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Making "Nature": The History of a Scientific Journal
by Melinda Baldwin
University of Chicago Press, 2015
eISBN: 978-0-226-26159-1 | Cloth: 978-0-226-26145-4
Library of Congress Classification Q1.N23B35 2015
Dewey Decimal Classification 505

ABOUT THIS BOOK | AUTHOR BIOGRAPHY | REVIEWS | TOC | REQUEST ACCESSIBLE FILE
ABOUT THIS BOOK
Making "Nature" is the first book to chronicle the foundation and development of Nature, one of the world's most influential scientific institutions. Now nearing its hundred and fiftieth year of publication, Nature is the international benchmark for scientific publication. Its contributors include Charles Darwin, Ernest Rutherford, and Stephen Hawking, and it has published many of the most important discoveries in the history of science, including articles on the structure of DNA, the discovery of the neutron, the first cloning of a mammal, and the human genome.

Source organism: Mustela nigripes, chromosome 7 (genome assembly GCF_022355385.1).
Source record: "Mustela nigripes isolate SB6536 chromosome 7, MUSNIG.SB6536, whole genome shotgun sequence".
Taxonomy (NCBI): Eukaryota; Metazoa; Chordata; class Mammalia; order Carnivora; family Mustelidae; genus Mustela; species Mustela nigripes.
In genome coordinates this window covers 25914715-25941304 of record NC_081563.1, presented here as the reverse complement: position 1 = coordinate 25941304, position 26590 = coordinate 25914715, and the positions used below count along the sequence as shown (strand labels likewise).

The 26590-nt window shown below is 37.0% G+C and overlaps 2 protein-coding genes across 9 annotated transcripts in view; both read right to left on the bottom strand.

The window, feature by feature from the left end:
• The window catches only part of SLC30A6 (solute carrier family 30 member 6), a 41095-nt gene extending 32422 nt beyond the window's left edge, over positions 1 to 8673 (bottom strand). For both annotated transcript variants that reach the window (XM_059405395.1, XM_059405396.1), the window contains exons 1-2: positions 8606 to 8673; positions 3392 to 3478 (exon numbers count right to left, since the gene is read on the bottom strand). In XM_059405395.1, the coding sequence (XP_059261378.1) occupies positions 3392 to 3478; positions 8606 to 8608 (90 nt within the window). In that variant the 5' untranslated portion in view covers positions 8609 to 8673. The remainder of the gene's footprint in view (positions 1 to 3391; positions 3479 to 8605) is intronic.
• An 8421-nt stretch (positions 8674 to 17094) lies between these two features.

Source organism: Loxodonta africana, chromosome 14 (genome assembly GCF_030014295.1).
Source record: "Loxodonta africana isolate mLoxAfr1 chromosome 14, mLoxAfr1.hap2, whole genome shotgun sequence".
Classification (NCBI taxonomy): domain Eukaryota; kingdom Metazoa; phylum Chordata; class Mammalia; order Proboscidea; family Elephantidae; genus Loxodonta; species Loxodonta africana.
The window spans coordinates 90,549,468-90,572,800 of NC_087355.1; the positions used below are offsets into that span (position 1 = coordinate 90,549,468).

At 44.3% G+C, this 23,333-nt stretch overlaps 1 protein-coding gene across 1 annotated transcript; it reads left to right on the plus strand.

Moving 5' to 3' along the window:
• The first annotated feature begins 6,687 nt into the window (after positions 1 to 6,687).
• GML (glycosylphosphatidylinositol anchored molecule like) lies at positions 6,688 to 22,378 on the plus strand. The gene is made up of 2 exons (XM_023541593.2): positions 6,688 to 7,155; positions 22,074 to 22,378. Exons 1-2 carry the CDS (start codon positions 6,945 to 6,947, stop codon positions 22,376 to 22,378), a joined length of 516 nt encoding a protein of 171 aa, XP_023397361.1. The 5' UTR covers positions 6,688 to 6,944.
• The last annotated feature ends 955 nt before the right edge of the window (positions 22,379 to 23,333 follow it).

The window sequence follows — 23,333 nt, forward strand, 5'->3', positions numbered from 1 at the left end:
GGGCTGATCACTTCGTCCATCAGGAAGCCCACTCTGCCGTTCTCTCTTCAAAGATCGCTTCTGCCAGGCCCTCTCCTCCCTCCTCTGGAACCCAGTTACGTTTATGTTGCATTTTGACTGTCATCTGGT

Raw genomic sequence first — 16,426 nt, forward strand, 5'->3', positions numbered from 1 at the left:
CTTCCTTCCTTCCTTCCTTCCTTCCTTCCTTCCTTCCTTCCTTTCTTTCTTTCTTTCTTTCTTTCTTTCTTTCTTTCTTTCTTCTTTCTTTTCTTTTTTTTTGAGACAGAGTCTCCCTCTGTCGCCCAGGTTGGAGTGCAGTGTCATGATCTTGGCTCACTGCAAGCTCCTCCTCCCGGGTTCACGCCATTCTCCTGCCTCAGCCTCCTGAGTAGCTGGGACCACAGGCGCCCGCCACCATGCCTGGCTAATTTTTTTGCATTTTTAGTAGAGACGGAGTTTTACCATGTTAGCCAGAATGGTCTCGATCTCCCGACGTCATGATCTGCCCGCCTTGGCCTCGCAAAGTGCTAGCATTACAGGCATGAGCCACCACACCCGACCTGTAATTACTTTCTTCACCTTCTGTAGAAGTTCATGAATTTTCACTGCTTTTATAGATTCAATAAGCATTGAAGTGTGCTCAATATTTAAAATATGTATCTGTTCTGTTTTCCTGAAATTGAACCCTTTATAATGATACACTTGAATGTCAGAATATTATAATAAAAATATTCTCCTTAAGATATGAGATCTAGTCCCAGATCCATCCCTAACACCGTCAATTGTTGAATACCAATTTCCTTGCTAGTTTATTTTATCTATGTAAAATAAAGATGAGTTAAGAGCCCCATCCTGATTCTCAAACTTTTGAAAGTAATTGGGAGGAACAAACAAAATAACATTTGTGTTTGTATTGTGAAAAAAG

But how did Nature become such an essential institution? In Making "Nature," Melinda Baldwin charts the rich history of this extraordinary publication from its foundation in 1869 to current debates about online publishing and open access. This pioneering study not only tells Nature's story but also sheds light on much larger questions about the history of science publishing, changes in scientific communication, and shifting notions of "scientific community." Nature, as Baldwin demonstrates, helped define what science is and what it means to be a scientist.

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